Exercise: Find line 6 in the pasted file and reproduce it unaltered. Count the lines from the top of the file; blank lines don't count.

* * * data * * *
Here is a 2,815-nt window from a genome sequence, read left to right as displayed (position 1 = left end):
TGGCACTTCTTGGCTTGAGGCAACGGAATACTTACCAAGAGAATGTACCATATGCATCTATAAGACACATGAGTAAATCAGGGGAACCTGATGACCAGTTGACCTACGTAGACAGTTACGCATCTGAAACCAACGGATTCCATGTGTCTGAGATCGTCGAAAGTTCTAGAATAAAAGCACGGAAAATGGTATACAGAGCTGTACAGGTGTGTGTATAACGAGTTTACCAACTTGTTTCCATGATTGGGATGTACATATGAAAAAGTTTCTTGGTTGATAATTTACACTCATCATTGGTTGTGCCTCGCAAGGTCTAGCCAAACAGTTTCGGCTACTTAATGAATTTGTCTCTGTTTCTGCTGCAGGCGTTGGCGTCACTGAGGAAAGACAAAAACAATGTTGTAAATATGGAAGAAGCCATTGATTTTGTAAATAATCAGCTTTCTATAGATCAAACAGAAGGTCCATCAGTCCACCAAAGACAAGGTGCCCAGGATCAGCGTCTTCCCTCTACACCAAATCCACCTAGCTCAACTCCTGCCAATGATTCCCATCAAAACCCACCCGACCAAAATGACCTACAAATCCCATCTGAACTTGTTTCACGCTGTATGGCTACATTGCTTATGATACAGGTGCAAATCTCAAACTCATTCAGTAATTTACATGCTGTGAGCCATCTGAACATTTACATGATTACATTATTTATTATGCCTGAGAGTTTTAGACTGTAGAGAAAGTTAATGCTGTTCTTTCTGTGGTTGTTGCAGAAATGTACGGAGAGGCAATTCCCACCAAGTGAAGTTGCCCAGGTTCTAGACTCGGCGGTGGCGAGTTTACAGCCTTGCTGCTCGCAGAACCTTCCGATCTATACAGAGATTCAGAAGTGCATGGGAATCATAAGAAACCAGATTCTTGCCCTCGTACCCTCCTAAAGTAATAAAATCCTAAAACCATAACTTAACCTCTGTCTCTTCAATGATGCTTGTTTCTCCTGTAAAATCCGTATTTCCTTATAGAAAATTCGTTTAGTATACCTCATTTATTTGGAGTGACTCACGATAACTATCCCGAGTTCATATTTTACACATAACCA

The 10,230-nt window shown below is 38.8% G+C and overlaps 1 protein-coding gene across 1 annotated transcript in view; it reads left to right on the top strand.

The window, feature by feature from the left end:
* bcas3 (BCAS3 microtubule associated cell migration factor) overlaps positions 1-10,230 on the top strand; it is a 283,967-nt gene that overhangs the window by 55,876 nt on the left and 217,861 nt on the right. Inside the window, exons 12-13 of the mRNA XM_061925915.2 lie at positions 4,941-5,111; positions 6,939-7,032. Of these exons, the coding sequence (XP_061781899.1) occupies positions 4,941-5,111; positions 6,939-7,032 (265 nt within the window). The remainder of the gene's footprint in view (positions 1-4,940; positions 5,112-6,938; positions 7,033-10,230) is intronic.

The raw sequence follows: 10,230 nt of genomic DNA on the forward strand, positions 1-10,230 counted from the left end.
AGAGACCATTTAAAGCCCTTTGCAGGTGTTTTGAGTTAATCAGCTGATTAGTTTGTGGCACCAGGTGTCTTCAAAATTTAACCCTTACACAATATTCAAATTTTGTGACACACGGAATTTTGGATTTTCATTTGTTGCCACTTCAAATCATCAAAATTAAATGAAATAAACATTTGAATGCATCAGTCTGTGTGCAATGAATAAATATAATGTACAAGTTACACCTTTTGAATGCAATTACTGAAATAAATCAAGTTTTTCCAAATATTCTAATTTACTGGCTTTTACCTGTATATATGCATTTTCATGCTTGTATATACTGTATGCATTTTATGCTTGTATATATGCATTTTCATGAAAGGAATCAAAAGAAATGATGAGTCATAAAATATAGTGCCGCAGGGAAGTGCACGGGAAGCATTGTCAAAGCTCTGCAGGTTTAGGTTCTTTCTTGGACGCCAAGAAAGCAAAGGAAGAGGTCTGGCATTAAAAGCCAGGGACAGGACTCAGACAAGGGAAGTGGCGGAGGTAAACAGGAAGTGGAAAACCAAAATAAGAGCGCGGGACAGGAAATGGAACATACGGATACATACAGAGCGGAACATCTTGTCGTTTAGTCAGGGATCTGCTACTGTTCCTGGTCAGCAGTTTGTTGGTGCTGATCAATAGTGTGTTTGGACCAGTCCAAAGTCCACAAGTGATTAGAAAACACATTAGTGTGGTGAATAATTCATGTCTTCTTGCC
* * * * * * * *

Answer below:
The raw sequence follows: 10,230 nt of genomic DNA on the forward strand, positions 1-10,230 counted from the left end.